A former dairy farmer who had worked with wood all his life, Dunphy turned to fine crafts in 1981.
New Brunswick artisan Gordon Dunphy, whose wood-turned vessels are held in collections in Canada and abroad, died in hospital Thursday after a battle with cancer. He was 74.
He turned stumps and burls into smooth, often paper-thin vessels that were collected by the British Royal Family, the premiers of Canada and the Bronfman Claridge Collection. A former dairy farmer who had worked with wood all his life, Dunphy turned to fine crafts in 1981.
“My mid-life crisis maybe, that time in your 40s. I was a dairy farmer, and I wanted to do something else,” he once told CBC from his home in the Nashwaak River Valley. “Friends took me to craft shows, and for the first time I met artists, and I got really, really interested and I decided to make the change.”
Dunphy never received formal training, but set himself up in a studio in Taymouth, N.B. He soon developed a reputation for creating eloquent turned wood pieces that showed off distinct characteristics of the original material.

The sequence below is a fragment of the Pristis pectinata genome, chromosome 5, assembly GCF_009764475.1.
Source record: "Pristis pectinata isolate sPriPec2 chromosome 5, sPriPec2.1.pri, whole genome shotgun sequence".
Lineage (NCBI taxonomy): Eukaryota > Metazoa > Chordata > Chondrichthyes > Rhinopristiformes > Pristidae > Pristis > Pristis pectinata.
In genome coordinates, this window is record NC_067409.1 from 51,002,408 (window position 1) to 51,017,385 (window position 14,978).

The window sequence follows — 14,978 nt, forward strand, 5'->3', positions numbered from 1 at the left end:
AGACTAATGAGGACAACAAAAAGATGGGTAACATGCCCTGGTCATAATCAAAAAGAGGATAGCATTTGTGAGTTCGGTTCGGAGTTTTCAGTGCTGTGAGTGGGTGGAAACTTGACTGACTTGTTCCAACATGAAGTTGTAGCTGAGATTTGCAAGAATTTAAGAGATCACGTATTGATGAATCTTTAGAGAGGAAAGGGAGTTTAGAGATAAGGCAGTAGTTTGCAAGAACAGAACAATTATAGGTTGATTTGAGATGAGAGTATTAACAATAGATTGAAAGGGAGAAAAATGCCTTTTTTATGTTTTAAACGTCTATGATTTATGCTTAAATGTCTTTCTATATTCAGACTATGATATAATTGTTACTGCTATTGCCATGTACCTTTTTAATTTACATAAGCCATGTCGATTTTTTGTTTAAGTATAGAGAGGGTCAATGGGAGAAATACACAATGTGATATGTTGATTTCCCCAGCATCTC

” This is what’s important to try to catch — that spirit that trees have, especially big old hardwood trees, and if I can catch that and make it look simple, the best forms are those that look as if they just happened,” he said.
Dunphy knew how to find the best bird’s-eye maple, and kept his eye out for burls, which formed some of his most striking works.
” When the cells start to grow faster than the tree itself, and it .. usually a protruding growth on the tree itself. And often, not always, but often, it’s a beautiful grain in colour,” he said. His ability to find great beauty in a common, classic piece of New Brunswick nature, the hardwood tree, had huge appeal.
Within a decade of beginning his artistic career, he was being showered with awards and became one of the most decorated artists in the province. He twice received the New Brunswick Crafts Council Premier’s Prize. He also won the Deichmann Award for Excellence in Craft and, in 2002, the Strathbutler Award for Excellence.
A quiet and unassuming man, Dunphy was active in the crafts community in New Brunswick, serving on juries and mentoring other artisans. Ingrid Mueller of the Arts + Concepts gallery says he brought a distinct Maritime flavour to his work.
“He always worked with trees that were from New Brunswick … so there was a lot of bird’s-eye maple, cherry and elm. So he respected every kind of wood; I don’t think he had a favourite,” she said.